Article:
Government agencies have made proposed amendments to the Federal Acquisition Regulation that would avoid use of generic contract identifiers in their records, according to a Federal Computer Week report.
Contractors use Data Universal Numbering System numbers in their records, some of which lack in specificity. It has been the case that generic numbers have been used in the past, which “adversely affects the transparency of the government’s data,” according to the Federal Register notice posted Monday.
The proposal from the Defense Department, General Services Administration and NASA wants to, “limit the use of generic substitutes,” since it causes the contractor to not associated with the contract and, therefore, makes the contractor unable to access and perform reporting.
Generic numbers should only be used if it’s the only option, according to the report. The proposal also further limits use of the generic DUNS number to foreign contract actions valued at or below $25,000. It also says that if a generic code is assigned, it should serve its assignment through the contract life and include documentation as to why a more specific code was not used.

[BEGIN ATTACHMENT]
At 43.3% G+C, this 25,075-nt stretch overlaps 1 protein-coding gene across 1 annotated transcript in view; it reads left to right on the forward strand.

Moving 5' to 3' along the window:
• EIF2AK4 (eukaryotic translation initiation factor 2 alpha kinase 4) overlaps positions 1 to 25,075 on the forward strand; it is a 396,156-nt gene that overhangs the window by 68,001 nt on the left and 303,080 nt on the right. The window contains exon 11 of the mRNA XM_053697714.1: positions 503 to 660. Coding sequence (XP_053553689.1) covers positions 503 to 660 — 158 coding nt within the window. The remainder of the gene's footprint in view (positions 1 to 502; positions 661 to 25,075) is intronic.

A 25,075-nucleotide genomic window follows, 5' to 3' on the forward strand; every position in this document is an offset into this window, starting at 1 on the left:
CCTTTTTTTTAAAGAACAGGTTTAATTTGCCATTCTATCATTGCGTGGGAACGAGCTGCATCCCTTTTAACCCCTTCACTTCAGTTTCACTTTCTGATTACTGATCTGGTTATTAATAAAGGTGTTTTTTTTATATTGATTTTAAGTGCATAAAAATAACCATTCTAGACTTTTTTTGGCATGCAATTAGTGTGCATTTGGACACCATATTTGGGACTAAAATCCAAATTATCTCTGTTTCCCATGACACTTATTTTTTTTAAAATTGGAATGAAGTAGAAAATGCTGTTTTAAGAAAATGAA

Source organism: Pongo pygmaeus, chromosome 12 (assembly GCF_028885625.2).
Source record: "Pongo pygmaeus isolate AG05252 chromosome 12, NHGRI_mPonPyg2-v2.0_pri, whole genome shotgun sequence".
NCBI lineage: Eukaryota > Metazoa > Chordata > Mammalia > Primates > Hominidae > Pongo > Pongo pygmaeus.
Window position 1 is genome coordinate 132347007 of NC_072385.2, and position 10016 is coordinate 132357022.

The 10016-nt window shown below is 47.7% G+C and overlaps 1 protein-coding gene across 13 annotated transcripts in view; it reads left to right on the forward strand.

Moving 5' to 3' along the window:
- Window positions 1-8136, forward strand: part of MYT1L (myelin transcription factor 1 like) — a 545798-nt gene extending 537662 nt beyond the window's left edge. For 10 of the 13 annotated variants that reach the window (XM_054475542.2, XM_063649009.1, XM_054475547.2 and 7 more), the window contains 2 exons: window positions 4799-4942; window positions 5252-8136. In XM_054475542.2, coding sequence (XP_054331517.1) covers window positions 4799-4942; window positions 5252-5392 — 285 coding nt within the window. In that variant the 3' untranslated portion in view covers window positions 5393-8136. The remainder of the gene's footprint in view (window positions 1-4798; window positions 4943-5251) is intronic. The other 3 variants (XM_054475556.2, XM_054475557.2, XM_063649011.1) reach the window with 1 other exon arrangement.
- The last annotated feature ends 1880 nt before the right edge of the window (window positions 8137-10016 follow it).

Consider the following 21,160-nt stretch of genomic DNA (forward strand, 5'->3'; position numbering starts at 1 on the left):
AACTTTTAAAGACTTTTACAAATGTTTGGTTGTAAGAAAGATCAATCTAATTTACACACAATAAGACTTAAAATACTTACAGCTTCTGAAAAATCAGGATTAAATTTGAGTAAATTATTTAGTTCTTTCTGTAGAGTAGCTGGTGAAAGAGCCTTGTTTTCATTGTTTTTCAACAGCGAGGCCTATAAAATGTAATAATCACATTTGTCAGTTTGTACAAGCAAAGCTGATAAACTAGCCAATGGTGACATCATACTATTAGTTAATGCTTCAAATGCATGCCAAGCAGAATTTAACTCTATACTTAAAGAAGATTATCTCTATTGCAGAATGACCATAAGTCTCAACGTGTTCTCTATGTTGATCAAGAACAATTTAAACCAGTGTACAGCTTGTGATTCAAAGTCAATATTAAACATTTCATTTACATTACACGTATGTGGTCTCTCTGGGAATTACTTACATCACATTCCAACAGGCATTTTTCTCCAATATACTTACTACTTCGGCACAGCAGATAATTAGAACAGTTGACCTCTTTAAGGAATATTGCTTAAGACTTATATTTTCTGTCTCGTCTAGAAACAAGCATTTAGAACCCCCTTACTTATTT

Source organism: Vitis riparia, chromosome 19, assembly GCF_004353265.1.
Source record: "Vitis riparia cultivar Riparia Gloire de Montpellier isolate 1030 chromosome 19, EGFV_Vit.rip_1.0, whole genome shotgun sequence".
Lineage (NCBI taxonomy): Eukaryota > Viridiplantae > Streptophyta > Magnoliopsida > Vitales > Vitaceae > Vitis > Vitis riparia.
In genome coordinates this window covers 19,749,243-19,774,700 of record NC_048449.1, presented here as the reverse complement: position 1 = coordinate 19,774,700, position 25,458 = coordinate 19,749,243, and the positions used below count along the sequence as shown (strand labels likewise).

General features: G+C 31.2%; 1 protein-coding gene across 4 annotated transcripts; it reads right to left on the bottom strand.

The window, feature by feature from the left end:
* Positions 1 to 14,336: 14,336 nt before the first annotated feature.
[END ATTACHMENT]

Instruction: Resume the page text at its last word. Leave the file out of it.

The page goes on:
The agencies are also looking to clarify the contracting officer’s responsibilities, as evident in the notice. They propose that the chief acquisition officer “of each agency now submit its annual certified contract action report data report to GSA within 120 days after the end of each fiscal year.”
Reports should include updated information into the Federal Procurement Data System. In addition, the accuracy of the data in the database is on the contractor’s hands, making them liable for any inaccuracies or lack of complete information.
FCW says that the officials are accepting comments on these proposals through Jan. 30.